Document Type: 
Document Number (FOIA) /ESDN (CREST): 
Release Decision: 
Original Classification: 
Document Page Count: 
Document Creation Date: 
December 22, 2016
Document Release Date: 
March 15, 2011
Sequence Number: 
Case Number: 
Publication Date: 
February 1, 1985
Content Type: 
PDF icon CIA-RDP91-00587R000100590033-3.pdf93.11 KB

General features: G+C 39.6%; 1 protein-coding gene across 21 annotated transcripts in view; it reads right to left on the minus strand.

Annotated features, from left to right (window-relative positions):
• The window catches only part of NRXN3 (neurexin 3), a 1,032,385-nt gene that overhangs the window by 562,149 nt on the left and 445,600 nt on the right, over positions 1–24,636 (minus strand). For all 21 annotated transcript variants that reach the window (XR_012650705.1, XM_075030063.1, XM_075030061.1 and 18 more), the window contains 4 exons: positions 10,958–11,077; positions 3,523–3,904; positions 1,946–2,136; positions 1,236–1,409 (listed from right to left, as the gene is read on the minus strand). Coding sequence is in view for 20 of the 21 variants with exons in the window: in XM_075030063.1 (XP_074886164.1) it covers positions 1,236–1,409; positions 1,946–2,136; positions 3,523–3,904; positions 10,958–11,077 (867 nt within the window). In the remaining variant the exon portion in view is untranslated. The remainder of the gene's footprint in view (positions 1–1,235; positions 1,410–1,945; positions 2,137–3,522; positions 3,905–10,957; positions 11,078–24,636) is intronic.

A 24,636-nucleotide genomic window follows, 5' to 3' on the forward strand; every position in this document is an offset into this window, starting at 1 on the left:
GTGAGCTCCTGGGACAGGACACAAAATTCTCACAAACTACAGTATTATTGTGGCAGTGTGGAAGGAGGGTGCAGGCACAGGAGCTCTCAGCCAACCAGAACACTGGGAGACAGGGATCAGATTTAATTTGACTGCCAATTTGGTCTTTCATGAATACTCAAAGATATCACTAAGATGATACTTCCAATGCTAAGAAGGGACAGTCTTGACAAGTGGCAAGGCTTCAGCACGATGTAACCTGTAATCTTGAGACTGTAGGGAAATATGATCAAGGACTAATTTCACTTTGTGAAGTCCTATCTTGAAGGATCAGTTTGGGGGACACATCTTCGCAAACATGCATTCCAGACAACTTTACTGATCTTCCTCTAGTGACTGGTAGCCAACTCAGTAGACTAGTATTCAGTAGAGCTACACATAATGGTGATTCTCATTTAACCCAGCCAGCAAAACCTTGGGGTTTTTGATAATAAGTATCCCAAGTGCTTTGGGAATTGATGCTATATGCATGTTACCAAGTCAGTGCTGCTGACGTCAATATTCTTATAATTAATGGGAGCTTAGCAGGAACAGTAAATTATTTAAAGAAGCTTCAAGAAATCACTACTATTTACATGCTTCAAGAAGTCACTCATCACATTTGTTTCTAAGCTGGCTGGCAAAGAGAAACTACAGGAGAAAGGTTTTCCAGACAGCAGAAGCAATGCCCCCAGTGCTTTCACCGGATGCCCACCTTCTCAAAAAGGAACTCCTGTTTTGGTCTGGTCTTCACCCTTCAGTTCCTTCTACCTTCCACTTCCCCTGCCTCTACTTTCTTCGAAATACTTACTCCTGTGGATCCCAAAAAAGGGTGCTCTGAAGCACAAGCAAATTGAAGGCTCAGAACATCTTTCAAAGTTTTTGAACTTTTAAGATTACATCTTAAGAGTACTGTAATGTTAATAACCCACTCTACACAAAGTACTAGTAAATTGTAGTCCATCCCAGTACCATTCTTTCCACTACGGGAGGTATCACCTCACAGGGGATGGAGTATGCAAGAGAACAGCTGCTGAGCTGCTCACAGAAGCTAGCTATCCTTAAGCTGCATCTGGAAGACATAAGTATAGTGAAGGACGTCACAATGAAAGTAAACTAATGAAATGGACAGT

Approved For Release 2011/03/15: CIA-RDP91-00587R000100590033-3 ARTIf'1F U HARED Dill COLUMBIA JOURNALISM REVIEW January-February 1985 icakp%n. U.S. the press es sues The foreign press often scoops our best papers in covering our big neighbor's big problems by.ROGER MORRIS 9 n 1965. as the story goes, an Argentine leftist named H 15 Adolfo Gill), came to Mexico after making a name for himself as a revolutionary organizer and writer all over Latin America, from Chile to Cuba to Bolivia. Reportedly on a secret mission to support Guatemalan guerrillas, Gilly was arrested by the Mexican federates and sentenced to seven years in prison. While in prison, however, he wrote a Marxist interpretation of the 1910 Mexican Revolution which celebrated the event, especially its nationalist, anti- U.S. impulse, and which was widely read and acclaimed in Mexico. After his release, the authorities voided Gilly's conviction, absolved him of all charges, and eventually appointed him professor of political science at the National University in Mexico City. Thus was a onetime subversive transformed into a respected scholar. Foreign affairs - and an intimate liaison There is at.least one Mexican subject that has enjoyed sub- stantially more U.S. coverage in the past two years: Mexico City's warmth toward the Sandinista regime in Nicaragua and its peace overtures in El Salvador. both of which fre- quently put it at odds with the Reagan administration. Yet if the Central American crisis has sometimes made Mexican diplomacy a wire-service staple, it has done little to put the policy behind it in a historical context. that would enable readers to see Mexico's actions as something other than the simple anti-American impulse visible in isolated episodes. In April and again in August 1983, The Economist analyzed Mexican policy - straddled between its own paternalism toward Central America and its domestic and historical desire to achieve greater independence from the U.S. - with a sophistication- rarely seen in the American press. Meanwhile, . one aspect of Mexican foreign relations seems to remain forbidden ground for American journalism. despite recent events in Central America: Mexico City's intimate liaison with coven U.S. agencies. The largest U.S. mission in the world. literally 'swarming with attaches from the Drug Enforcement Agency and (according to some sources) the FBI, the U.S. Embassy in Mexico City has not been explored by reporters. Among the most numerous of the Embassy's nondiplo- matic denizens are the members of a large CIA station in Mexico City, long linked to the federates, with sometimes embarrassing but quickly concealed consequences. Begin- ning in January 1981, The San Diego Union ran a major investigative series on police corruption in Mexico. In the wake of the series. the local U.S. Attorney indicted, among other members of a far-flung car-smuggling ring, a high- ranking Tiajuana police official named Naser Haro. Hato was also alleged to be a key colleague, if not an employee, of the CIA. It was a promising story, to say the least, but the full facts were never to be printed or brought to light in court. The U.S. Attorney, albeit a Republican, was sum- marily removed by the Reagan administration, the indict- ment was dropped, and the Union's stories on the subject abruptly ceased. On September 27, 1984. The New York Times briefly lifted a similar veil when Philip Taubman reported that former CIA Latin America analyst John R. Horton had been pressured by Director William J. Casey to revise an intel- ligence estimate on Mexico. Casey wanted the report to portray conditions in Mexico as a threat to the country's stability and U.S. security, the Times revealed. and Horton's "data did not support such an alarmist conclusion." Intrigu- ing and perhaps sensational bristling with Questions about Mexico as well as the forces that shape intelligence reports, was another story destined for a dead end. Approved For Release 2011/03/15: CIA-RDP91-00587R000100590033-3